Sit back, relax and immerse yourself in the narrative. Martha is Dead is an outstanding game that’s as hard to put down as a great book.
- Developer: LKA
- Publisher: Wired Productions
- Release date: 24th February 2022
- Genre: Mystery, Psychological horror, Adventure
- Platforms: PlayStation 4/5, Xbox One/Series X|S, Microsoft Windows
- Reviewed on: Xbox Series X
- Game Supplied by: Publisher
Martha Is Dead
First things first, this is not a typical horror game filled with jump scares and monsters; Martha is Dead is better described as a walking simulator, with far more in common with What Remains of Edith Finch than something like Silent Hill. There is some gore and unsettling imagery, but it is all contextual, and despite how early media hype portrayed it, it doesn’t feel gratuitous. Martha is Dead is not scary, but it can be very unsettling, especially further into the emotional and captivating story.
Without descending into spoiler territory, the titular Martha is indeed dead. The opening scene sees Giulia, her twin sister, retrieving Martha’s lifeless body from a lake. The twins’ mother, Irene, hates Giulia, so when Irene mistakes Giulia for Martha, she plays along, assuming Martha’s identity as she tries to discover who or what killed her sister.
Played from a first-person perspective, the semi-open world environment is free to explore at your own pace, but it has limited bounds. Although this is a mostly linear experience, it doesn’t hold your hand all the way through. The mystery is the driving force behind Martha is Dead, and it is presented in a mature and thought-provoking way. We find out early on that Martha was deaf, so interactions with her parents and others are at first more like eavesdropping than direct conversations. Throughout the many revelations and reveals, there’s a real sense of discovery. In a guided narrative like this it can often feel like you are just along for the ride, but in Martha is Dead you are left to piece together the story for yourself, which makes the discoveries all the more impactful.
In the early parts of the story, it doesn’t feel like a horror game – the setting, mood and ambience is far more poignant in its delivery. As alluded to earlier, Martha is Dead is not so much scary as it is unsettling – nothing bad happens at first but I couldn’t shake the feeling of unease, which only intensified as the story progressed.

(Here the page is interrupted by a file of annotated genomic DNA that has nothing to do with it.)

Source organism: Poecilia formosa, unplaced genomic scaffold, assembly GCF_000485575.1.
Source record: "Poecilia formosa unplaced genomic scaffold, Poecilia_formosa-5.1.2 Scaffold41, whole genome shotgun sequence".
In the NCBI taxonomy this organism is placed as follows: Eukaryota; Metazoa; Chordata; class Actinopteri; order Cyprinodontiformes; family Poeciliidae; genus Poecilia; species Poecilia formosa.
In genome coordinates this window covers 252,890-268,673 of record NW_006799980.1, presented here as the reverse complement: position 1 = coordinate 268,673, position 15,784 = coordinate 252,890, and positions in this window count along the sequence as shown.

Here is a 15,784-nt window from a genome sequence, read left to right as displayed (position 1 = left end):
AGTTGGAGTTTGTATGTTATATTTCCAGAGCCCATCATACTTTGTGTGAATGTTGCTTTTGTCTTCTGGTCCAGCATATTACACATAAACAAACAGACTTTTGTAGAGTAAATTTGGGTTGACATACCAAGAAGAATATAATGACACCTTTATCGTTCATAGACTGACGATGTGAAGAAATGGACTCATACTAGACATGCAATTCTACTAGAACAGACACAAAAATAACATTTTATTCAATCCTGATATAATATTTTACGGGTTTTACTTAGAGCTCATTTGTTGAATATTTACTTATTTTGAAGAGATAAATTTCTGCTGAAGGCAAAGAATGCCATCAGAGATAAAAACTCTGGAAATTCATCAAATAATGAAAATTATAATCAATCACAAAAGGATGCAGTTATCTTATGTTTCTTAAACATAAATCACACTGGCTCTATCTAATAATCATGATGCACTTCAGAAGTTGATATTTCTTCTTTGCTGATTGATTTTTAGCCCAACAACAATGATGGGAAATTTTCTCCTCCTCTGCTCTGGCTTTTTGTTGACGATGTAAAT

Giulia is wrought with grief, but also guilt, and this is beautifully expressed via Giulia’s internal monologue. The voice acting is superb, both in the native Italian as well as the English voiceover. I made two playthroughs, once in each language, but the original Italian is definitely the best way to play if you don’t mind reading subtitles. In English, the main characters are well-acted, but some of the ancillary characters come across as almost caricature, with distinct regional British accents. In Italian, the voice acting is smooth and natural, encapsulating genuine emotion and authenticity.
This authenticity is a key focus of Martha is Dead, and alongside the gorgeous visuals, picturesque setting and excellent voice acting, there’s an outstanding score of both period-accurate music playing over the radio and sombre, moving incidental music that accompanies the gameplay perfectly. Complementing this are minimal but effective audio cues, such as birds tweeting as you explore the grounds of your countryside home and the foliage crunching underfoot.
Although the game is set during the Second World War, this is an intensely personal story about a family and how they come to terms with the death of Giulia (Martha), and the fragile mental health of the main character. The characters are developed gradually, and they have surprising depth: Giulia’s father, a German army General, was deeply fond of Giulia, teaching her photography and collecting butterflies with her. Her mother, conversely, is a stern woman, with a deep-seated hatred of Giulia. This hatred is part of why Giulia doesn’t correct her mother when she believes that she is Martha, but in doing so she begins to experience nightmares and anxiety, manifested in dream sequences which is where much of the game’s most gory imagery is presented.
“If you’re tired of media that panders to the lowest common denominator, the tightly woven and evocative storytelling is a breath of fresh air.”
There’s so much I’d love to write about the story, but it’s almost impossible to do so without ruining the mystery. Just when you think you’ve pieced it all together, another shocking moment turns everything you thought you knew on its head. Martha is Dead is a true masterclass in storytelling; If you’re tired of media that panders to the lowest common denominator, the tightly woven and evocative storytelling is a breath of fresh air.
At one point you must make a decision on whether or not to betray your father. Morally, it should have been an easy choice – her father is a German General during WW2 – but after earlier interactions where you see he is a loving, grieving father, disillusioned with the war, I felt an unexpected loyalty towards him. I won’t say which choice I made, but you do get closure in the latter stages of the game. It doesn’t affect the outcome as such, but it certainly made me reflect on my choice.